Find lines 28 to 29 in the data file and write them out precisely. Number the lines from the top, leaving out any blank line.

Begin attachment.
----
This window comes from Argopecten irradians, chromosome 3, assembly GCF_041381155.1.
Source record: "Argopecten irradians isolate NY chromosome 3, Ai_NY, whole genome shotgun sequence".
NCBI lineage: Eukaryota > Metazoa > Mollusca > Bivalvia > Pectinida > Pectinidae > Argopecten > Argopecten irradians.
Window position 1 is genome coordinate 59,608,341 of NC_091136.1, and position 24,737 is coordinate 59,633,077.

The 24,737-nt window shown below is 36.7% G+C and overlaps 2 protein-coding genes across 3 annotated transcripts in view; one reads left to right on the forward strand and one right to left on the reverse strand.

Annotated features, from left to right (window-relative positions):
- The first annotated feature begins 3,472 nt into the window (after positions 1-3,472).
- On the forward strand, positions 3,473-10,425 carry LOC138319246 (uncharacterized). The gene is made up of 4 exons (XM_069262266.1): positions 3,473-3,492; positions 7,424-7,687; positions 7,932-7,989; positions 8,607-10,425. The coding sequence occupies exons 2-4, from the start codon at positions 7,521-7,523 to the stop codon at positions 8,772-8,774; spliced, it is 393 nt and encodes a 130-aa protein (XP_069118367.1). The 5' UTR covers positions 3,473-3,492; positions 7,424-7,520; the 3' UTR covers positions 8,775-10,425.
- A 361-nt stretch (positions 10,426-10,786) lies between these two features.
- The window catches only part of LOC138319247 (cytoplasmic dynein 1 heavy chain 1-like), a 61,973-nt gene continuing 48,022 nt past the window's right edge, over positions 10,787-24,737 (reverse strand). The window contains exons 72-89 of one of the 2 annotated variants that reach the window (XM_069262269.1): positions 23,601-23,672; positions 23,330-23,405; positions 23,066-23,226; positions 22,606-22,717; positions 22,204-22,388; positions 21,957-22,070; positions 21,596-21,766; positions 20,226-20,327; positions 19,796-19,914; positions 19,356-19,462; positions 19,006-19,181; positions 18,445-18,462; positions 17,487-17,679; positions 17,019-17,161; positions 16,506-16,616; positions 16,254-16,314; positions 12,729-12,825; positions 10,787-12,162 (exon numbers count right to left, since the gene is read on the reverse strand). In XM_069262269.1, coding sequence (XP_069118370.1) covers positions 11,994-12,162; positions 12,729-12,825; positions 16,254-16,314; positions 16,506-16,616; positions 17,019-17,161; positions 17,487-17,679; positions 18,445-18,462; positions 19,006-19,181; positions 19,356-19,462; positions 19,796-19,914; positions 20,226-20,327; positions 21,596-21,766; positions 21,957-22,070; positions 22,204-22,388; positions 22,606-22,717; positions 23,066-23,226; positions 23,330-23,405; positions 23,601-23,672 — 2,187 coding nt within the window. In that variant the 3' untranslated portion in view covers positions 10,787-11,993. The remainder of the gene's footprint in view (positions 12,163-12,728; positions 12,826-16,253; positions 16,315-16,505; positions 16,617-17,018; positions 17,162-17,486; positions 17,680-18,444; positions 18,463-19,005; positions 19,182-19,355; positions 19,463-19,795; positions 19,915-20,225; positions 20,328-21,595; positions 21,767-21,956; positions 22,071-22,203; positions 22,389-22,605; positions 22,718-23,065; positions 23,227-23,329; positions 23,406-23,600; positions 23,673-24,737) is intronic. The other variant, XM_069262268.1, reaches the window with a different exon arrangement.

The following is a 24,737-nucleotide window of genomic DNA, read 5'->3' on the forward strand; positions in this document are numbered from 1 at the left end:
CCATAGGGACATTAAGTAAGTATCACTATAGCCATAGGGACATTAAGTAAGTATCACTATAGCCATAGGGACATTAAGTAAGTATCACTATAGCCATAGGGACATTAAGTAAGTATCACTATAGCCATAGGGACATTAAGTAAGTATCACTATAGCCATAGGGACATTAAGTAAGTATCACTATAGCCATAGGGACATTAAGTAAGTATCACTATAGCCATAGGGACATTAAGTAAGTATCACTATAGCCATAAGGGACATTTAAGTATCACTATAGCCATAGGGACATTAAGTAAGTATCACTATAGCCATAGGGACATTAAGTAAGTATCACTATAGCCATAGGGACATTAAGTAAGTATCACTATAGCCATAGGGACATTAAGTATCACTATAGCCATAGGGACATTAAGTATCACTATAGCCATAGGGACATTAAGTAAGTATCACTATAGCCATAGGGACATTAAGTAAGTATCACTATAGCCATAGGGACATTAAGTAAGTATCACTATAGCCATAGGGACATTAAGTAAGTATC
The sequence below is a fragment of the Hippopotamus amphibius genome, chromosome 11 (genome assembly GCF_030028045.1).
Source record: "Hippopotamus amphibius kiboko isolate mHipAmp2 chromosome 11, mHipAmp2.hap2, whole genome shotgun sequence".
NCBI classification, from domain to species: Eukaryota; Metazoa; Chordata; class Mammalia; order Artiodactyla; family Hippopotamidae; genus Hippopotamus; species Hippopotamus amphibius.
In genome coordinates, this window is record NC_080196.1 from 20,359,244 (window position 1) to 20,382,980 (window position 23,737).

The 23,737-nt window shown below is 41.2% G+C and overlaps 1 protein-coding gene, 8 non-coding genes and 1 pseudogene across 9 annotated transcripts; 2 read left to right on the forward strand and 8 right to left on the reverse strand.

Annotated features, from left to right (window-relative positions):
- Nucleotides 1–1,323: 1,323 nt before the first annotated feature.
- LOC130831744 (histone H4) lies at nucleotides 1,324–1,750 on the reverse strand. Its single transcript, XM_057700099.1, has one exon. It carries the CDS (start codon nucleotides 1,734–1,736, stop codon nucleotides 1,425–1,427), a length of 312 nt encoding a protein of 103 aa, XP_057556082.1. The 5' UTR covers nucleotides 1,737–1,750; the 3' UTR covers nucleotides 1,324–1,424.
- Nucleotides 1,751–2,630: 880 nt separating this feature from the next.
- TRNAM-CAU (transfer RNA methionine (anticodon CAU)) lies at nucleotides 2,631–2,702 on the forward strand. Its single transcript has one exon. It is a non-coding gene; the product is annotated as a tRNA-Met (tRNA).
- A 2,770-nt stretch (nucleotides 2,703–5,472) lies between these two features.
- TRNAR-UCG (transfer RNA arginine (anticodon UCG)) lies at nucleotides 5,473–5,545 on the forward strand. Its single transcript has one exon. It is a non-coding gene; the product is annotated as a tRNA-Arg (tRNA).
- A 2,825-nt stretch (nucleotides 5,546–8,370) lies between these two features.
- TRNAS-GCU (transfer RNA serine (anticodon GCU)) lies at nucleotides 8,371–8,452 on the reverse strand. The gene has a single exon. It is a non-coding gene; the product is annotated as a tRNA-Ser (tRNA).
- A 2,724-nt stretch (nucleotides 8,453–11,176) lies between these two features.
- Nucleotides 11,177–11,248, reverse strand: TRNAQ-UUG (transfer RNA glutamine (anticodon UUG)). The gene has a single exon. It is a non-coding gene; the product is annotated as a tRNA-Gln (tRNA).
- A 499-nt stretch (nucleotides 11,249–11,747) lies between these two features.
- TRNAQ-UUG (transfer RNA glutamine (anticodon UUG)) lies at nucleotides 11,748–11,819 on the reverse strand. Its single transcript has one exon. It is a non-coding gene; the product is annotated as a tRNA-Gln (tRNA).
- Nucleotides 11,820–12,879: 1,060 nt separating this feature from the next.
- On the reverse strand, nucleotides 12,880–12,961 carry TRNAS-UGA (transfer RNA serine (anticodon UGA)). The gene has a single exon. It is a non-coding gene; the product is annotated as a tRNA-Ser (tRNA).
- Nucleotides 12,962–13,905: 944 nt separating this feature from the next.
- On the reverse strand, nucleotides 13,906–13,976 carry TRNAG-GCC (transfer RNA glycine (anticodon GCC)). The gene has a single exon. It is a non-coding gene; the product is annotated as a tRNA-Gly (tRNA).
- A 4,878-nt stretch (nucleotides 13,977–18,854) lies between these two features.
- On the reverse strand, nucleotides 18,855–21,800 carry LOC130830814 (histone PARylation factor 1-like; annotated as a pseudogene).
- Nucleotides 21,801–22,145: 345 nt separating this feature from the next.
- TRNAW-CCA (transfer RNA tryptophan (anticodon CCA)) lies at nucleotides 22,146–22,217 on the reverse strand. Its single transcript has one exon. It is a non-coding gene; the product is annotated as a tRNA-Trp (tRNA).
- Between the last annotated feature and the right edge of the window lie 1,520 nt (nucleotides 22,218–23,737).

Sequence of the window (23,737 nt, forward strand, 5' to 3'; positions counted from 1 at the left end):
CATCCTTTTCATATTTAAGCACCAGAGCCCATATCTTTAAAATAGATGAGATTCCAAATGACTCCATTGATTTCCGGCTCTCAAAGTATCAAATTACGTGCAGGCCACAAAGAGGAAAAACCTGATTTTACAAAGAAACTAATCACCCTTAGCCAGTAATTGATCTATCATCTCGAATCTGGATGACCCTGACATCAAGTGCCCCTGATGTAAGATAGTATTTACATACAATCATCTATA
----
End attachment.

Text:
- Nucleotides 11,177–11,248, reverse strand: TRNAQ-UUG (transfer RNA glutamine (anticodon UUG)). The gene has a single exon. It is a non-coding gene; the product is annotated as a tRNA-Gln (tRNA).
- A 499-nt stretch (nucleotides 11,249–11,747) lies between these two features.